Sunday, 1 January 2012

Venus, 1714

Reading William Derham's Astro-Theology, or a Demonstration of the Being and attributes of God from a survey of the heavens (1714), I came across this intriguing aside:
Viewing Venus with Mr. Huygens’s glass divers nights, when near her perigee, and much horned, I thought I saw anfractus or roughnesses on the concave part of the enlightened edge (such as we see in the new moon), which I have represented as nearly as I could in fig.12. [4]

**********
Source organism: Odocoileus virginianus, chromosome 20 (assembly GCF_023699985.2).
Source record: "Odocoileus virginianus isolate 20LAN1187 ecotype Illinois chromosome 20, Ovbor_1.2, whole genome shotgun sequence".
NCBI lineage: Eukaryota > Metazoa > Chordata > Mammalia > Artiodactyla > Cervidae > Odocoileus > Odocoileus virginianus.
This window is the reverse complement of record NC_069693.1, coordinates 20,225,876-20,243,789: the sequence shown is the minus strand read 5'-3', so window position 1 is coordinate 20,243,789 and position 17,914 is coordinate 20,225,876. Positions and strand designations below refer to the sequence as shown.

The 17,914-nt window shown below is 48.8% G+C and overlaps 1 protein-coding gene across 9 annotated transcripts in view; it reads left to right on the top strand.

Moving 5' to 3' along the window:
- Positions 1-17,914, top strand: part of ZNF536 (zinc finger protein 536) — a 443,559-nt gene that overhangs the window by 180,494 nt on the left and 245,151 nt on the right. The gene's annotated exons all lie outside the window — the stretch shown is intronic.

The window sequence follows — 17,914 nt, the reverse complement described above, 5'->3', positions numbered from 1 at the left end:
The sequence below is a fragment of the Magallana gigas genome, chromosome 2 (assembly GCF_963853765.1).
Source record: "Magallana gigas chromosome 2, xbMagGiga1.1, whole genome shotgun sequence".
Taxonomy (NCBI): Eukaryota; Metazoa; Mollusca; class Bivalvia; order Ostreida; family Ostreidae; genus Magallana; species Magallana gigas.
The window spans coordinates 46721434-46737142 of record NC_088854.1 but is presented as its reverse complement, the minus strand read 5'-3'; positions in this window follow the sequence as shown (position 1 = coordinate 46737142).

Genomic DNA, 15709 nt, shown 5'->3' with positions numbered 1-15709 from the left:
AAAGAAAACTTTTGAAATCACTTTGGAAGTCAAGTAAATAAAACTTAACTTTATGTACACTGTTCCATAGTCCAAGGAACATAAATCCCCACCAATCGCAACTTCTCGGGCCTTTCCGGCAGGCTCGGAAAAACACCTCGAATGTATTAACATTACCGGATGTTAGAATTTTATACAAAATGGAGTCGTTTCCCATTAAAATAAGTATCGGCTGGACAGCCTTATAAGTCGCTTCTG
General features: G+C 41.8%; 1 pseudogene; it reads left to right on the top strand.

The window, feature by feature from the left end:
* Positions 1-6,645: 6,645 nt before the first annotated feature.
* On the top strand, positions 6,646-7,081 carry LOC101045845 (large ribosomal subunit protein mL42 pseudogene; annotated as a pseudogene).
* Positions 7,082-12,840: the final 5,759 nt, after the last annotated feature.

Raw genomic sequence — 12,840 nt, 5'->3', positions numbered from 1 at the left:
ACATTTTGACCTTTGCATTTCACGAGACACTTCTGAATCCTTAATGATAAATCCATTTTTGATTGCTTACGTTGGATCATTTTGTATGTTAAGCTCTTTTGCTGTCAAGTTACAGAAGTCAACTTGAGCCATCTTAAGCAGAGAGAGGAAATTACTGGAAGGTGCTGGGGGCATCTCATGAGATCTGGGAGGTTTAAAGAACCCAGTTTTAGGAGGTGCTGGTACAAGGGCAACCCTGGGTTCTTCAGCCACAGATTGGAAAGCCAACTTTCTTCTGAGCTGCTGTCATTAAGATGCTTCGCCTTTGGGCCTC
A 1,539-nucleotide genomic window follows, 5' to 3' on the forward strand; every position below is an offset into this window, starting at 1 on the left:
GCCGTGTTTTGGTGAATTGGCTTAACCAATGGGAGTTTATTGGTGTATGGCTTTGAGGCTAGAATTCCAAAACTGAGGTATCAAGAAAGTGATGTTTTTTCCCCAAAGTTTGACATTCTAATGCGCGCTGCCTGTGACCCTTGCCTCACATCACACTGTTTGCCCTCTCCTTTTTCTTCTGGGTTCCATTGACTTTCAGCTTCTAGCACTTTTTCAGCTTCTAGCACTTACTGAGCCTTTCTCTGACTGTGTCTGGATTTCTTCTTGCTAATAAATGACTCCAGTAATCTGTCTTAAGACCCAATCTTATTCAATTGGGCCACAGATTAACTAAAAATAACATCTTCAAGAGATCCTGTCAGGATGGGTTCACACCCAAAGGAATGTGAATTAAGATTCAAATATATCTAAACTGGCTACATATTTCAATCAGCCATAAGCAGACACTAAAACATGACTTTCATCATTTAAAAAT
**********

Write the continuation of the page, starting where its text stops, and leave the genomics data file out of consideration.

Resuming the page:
The Google-books copy doesn't include any figures, alas; but I wonder about this. The obvious thing would be to say: Derham was mistaken; for we now know that Venus's cloud cover is so thick as not to permit any glimpse of any feature that might accord with what Derham saw. But if it wasn't a mistake, and Derham reported accurately what he saw, then what might it have been? Perhaps an asteroid or cometary strike upon Venus at the start of the eighteenth-century, that temporarily disturbed the cloud-cover?

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